City Expects To Hire 25 Firefighters With Federal Funds
By VANESSA DE LA TORRE
July 02, 2012
HARTFORD — — The city fire department has been awarded $3.4 million from the U.S. Department of Homeland Security to hire more firefighters over the next two years — the largest federal grant to be given to a fire agency in Connecticut, officials said Monday.
Fire Chief Edward Casares Jr. said his department will hire 25 employees with the SAFER funds, a program managed by the Federal Emergency Management Agency to increase the number of front-line firefighters.
Job interviews would likely begin this fall, Casares said, with many of the new hires replacing those who have left the department.
There are have been 20 retirements since January, and another 43 out of 320 Hartford firefighters are eligible to retire, he said.
"This grant will help us stay on pace with the attrition rate. Without it, we'll be in trouble," said Casares, citing the possibility of heavy overtime costs — "a burden on taxpayers" — at a time when the city is already experiencing fiscal difficulties.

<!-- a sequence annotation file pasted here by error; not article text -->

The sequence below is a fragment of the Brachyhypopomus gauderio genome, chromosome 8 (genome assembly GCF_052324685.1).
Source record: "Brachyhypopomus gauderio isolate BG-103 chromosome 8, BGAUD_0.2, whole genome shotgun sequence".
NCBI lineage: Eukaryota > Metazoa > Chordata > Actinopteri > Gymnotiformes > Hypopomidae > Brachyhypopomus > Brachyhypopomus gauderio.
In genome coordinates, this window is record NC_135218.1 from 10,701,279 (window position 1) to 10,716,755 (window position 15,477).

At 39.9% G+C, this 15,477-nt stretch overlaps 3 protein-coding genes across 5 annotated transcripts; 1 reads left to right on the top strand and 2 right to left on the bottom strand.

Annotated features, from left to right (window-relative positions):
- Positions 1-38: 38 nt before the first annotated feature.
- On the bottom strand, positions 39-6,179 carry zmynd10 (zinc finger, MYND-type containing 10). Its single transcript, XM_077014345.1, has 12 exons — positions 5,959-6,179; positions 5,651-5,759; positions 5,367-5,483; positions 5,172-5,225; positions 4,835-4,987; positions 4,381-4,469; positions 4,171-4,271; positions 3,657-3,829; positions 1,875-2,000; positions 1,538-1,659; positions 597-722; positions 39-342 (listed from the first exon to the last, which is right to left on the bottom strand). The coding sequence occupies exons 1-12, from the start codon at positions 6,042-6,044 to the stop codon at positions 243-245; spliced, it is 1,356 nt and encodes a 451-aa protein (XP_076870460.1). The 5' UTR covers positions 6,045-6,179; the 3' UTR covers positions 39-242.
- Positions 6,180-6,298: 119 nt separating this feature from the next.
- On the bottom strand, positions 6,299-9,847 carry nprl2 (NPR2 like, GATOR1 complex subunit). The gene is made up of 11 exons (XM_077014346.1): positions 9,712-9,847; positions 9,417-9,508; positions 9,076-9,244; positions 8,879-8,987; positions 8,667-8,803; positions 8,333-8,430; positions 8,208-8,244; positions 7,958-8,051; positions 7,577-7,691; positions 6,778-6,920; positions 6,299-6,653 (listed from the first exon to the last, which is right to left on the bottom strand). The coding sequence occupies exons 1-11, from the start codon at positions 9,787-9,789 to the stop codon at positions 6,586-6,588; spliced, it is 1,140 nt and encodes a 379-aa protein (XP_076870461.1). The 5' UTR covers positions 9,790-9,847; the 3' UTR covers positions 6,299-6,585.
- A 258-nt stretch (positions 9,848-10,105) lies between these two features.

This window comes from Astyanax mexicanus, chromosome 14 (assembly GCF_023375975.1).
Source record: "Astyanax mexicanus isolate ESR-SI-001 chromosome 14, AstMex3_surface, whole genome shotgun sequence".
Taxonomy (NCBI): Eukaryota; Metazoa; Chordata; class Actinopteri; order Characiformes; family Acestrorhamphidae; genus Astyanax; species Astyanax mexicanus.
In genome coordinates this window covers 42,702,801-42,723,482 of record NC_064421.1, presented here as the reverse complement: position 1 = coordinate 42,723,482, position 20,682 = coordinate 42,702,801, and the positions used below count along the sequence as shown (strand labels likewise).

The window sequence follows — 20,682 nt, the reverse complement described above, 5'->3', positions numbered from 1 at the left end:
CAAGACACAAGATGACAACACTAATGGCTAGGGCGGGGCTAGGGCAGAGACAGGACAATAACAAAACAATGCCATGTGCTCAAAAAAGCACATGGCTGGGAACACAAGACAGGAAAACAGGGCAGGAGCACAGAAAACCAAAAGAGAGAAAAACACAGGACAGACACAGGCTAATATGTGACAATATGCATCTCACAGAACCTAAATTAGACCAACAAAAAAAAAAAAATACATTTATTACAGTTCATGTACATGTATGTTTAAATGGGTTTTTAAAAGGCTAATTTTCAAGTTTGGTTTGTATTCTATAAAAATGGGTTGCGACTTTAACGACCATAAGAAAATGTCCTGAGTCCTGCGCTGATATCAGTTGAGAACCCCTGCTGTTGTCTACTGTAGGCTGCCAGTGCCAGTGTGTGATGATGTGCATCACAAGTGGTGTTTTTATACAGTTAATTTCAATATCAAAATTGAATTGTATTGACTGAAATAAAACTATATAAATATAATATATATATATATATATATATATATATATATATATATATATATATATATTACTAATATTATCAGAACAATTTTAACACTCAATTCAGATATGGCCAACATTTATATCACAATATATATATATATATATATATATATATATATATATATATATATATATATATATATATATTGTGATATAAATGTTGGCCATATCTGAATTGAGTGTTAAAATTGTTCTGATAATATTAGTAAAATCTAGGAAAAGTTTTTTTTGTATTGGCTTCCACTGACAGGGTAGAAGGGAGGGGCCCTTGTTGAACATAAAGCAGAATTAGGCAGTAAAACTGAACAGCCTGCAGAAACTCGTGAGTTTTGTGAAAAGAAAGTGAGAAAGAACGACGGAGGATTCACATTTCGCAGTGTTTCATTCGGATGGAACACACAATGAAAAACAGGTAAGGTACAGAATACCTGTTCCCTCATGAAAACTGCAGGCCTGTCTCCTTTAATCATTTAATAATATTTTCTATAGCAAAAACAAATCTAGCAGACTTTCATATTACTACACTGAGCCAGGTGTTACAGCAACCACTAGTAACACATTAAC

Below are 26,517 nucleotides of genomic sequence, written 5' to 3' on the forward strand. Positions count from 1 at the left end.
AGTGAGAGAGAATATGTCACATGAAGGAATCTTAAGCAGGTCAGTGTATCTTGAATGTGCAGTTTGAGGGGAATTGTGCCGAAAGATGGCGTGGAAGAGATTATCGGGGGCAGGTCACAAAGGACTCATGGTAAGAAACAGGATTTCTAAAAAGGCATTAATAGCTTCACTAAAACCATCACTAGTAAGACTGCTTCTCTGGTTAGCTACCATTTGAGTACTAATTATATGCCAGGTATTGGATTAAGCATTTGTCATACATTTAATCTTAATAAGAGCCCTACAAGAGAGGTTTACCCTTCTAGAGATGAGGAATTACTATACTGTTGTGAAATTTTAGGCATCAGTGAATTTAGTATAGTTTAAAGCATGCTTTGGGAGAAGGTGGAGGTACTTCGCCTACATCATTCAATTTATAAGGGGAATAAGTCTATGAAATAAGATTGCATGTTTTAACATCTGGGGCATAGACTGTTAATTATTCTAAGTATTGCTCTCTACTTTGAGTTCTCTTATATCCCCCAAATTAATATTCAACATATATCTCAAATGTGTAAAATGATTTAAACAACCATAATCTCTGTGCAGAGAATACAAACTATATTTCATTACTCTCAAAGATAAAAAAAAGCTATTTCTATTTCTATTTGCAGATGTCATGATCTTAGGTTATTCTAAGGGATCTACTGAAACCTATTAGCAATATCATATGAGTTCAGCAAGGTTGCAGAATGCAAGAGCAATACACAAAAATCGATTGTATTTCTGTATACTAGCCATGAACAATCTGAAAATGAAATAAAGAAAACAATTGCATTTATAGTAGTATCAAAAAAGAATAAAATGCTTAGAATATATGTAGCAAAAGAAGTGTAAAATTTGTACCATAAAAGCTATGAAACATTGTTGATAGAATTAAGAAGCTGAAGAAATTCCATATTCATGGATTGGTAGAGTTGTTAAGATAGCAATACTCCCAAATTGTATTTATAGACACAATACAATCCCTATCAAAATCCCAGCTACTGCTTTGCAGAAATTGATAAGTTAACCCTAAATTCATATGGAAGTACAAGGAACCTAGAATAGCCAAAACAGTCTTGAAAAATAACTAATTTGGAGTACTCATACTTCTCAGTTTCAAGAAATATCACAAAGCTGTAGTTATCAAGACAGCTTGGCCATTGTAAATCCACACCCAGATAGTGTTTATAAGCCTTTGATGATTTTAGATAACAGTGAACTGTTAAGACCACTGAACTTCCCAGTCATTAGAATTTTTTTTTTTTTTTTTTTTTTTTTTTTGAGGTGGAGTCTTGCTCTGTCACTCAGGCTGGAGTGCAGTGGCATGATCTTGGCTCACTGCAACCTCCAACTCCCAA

When the grant runs out, "we will operate as we always do, with careful planning and analysis," said Jared Kupiec, the mayor's chief of staff.
The Southington Fire Department also will receive $720,556 under SAFER, which stands for Staffing For Adequate Fire and Emergency Response.
Sens. Joseph Lieberman and Richard Blumenthal joined Rep. John Larson, D-1st District, in announcing the funds Monday during a press conference with Mayor Pedro Segarra and Casares.
Standing outside the Hartford Fire Department Training Academy, Lieberman said there is a "moral responsibility" to provide "a safe number of colleagues" for firefighters.
The senator, noting that Hartford has recently been awarded several federal grants, also directed a playful dig at the city's de facto chief lobbyist.
"I say this affectionately," Lieberman told Segarra, "but you've become quite a pest."
Dave Parr, a fire program specialist for FEMA, said Hartford's grant is one of the largest awarded in the Northeast.
Reprinted with permission of the Hartford Courant.
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